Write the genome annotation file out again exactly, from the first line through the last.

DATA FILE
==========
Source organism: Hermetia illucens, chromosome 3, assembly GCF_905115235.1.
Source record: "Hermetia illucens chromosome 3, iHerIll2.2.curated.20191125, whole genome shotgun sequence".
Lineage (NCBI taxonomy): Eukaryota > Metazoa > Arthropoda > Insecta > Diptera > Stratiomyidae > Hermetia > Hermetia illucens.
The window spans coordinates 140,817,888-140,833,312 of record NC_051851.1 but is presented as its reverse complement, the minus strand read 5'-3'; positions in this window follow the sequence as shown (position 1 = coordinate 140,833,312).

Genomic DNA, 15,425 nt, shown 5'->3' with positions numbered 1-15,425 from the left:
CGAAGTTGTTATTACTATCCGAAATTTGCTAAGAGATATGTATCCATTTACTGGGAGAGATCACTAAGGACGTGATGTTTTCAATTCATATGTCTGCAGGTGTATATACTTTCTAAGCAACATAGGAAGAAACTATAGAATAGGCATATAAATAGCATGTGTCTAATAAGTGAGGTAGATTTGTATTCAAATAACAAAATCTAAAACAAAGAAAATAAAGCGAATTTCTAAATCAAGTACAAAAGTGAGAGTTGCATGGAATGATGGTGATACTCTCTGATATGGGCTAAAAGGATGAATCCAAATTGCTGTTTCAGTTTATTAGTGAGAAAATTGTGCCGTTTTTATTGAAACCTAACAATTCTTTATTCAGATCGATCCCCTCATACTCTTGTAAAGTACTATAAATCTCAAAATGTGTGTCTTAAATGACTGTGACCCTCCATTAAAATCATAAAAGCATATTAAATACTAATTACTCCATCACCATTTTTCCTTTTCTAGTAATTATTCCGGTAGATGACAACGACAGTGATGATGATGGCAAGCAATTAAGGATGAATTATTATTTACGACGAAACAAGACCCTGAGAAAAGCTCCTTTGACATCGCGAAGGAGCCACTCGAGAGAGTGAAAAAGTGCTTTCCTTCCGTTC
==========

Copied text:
Source organism: Hermetia illucens, chromosome 3, assembly GCF_905115235.1.
Source record: "Hermetia illucens chromosome 3, iHerIll2.2.curated.20191125, whole genome shotgun sequence".
Lineage (NCBI taxonomy): Eukaryota > Metazoa > Arthropoda > Insecta > Diptera > Stratiomyidae > Hermetia > Hermetia illucens.
The window spans coordinates 140,817,888-140,833,312 of record NC_051851.1 but is presented as its reverse complement, the minus strand read 5'-3'; positions in this window follow the sequence as shown (position 1 = coordinate 140,833,312).

Genomic DNA, 15,425 nt, shown 5'->3' with positions numbered 1-15,425 from the left:
CGAAGTTGTTATTACTATCCGAAATTTGCTAAGAGATATGTATCCATTTACTGGGAGAGATCACTAAGGACGTGATGTTTTCAATTCATATGTCTGCAGGTGTATATACTTTCTAAGCAACATAGGAAGAAACTATAGAATAGGCATATAAATAGCATGTGTCTAATAAGTGAGGTAGATTTGTATTCAAATAACAAAATCTAAAACAAAGAAAATAAAGCGAATTTCTAAATCAAGTACAAAAGTGAGAGTTGCATGGAATGATGGTGATACTCTCTGATATGGGCTAAAAGGATGAATCCAAATTGCTGTTTCAGTTTATTAGTGAGAAAATTGTGCCGTTTTTATTGAAACCTAACAATTCTTTATTCAGATCGATCCCCTCATACTCTTGTAAAGTACTATAAATCTCAAAATGTGTGTCTTAAATGACTGTGACCCTCCATTAAAATCATAAAAGCATATTAAATACTAATTACTCCATCACCATTTTTCCTTTTCTAGTAATTATTCCGGTAGATGACAACGACAGTGATGATGATGGCAAGCAATTAAGGATGAATTATTATTTACGACGAAACAAGACCCTGAGAAAAGCTCCTTTGACATCGCGAAGGAGCCACTCGAGAGAGTGAAAAAGTGCTTTCCTTCCGTTC